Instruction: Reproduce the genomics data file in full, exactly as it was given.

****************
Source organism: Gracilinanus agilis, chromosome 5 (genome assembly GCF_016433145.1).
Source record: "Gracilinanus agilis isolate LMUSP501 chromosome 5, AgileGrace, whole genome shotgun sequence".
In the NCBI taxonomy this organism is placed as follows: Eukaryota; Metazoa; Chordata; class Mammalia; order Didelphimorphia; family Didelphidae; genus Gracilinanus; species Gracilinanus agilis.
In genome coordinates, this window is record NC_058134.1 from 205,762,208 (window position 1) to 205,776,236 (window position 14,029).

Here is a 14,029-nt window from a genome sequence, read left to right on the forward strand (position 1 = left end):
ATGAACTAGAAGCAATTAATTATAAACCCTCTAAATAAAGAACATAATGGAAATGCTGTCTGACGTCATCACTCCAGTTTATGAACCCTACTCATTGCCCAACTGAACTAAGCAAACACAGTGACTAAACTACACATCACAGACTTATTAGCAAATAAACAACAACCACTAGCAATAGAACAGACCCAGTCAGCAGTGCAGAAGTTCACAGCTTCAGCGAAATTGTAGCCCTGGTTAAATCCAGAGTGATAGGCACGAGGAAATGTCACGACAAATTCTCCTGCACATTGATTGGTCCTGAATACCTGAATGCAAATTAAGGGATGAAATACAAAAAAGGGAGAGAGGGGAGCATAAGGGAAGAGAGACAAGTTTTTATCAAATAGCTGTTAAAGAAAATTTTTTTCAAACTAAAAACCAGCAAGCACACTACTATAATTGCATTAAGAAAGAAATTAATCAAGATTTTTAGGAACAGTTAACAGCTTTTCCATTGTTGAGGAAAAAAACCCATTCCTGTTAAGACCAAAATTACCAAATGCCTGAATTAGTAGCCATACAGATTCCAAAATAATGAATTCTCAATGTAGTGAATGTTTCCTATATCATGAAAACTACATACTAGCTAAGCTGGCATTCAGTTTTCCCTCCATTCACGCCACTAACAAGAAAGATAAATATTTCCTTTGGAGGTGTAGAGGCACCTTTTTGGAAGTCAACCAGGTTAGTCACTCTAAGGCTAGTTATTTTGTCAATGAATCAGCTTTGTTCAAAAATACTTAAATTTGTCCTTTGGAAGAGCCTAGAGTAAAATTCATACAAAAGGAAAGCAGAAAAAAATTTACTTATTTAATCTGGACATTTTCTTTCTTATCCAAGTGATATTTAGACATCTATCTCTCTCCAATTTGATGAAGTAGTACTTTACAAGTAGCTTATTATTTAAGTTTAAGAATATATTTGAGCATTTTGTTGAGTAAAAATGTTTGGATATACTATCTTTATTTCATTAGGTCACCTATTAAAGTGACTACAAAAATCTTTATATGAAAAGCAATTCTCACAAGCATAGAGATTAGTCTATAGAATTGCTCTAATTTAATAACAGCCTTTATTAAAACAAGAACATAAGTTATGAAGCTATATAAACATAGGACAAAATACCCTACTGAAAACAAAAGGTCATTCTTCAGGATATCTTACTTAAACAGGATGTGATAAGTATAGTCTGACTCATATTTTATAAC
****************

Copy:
Source organism: Gracilinanus agilis, chromosome 5 (genome assembly GCF_016433145.1).
Source record: "Gracilinanus agilis isolate LMUSP501 chromosome 5, AgileGrace, whole genome shotgun sequence".
In the NCBI taxonomy this organism is placed as follows: Eukaryota; Metazoa; Chordata; class Mammalia; order Didelphimorphia; family Didelphidae; genus Gracilinanus; species Gracilinanus agilis.
In genome coordinates, this window is record NC_058134.1 from 205,762,208 (window position 1) to 205,776,236 (window position 14,029).

Here is a 14,029-nt window from a genome sequence, read left to right on the forward strand (position 1 = left end):
ATGAACTAGAAGCAATTAATTATAAACCCTCTAAATAAAGAACATAATGGAAATGCTGTCTGACGTCATCACTCCAGTTTATGAACCCTACTCATTGCCCAACTGAACTAAGCAAACACAGTGACTAAACTACACATCACAGACTTATTAGCAAATAAACAACAACCACTAGCAATAGAACAGACCCAGTCAGCAGTGCAGAAGTTCACAGCTTCAGCGAAATTGTAGCCCTGGTTAAATCCAGAGTGATAGGCACGAGGAAATGTCACGACAAATTCTCCTGCACATTGATTGGTCCTGAATACCTGAATGCAAATTAAGGGATGAAATACAAAAAAGGGAGAGAGGGGAGCATAAGGGAAGAGAGACAAGTTTTTATCAAATAGCTGTTAAAGAAAATTTTTTTCAAACTAAAAACCAGCAAGCACACTACTATAATTGCATTAAGAAAGAAATTAATCAAGATTTTTAGGAACAGTTAACAGCTTTTCCATTGTTGAGGAAAAAAACCCATTCCTGTTAAGACCAAAATTACCAAATGCCTGAATTAGTAGCCATACAGATTCCAAAATAATGAATTCTCAATGTAGTGAATGTTTCCTATATCATGAAAACTACATACTAGCTAAGCTGGCATTCAGTTTTCCCTCCATTCACGCCACTAACAAGAAAGATAAATATTTCCTTTGGAGGTGTAGAGGCACCTTTTTGGAAGTCAACCAGGTTAGTCACTCTAAGGCTAGTTATTTTGTCAATGAATCAGCTTTGTTCAAAAATACTTAAATTTGTCCTTTGGAAGAGCCTAGAGTAAAATTCATACAAAAGGAAAGCAGAAAAAAATTTACTTATTTAATCTGGACATTTTCTTTCTTATCCAAGTGATATTTAGACATCTATCTCTCTCCAATTTGATGAAGTAGTACTTTACAAGTAGCTTATTATTTAAGTTTAAGAATATATTTGAGCATTTTGTTGAGTAAAAATGTTTGGATATACTATCTTTATTTCATTAGGTCACCTATTAAAGTGACTACAAAAATCTTTATATGAAAAGCAATTCTCACAAGCATAGAGATTAGTCTATAGAATTGCTCTAATTTAATAACAGCCTTTATTAAAACAAGAACATAAGTTATGAAGCTATATAAACATAGGACAAAATACCCTACTGAAAACAAAAGGTCATTCTTCAGGATATCTTACTTAAACAGGATGTGATAAGTATAGTCTGACTCATATTTTATAAC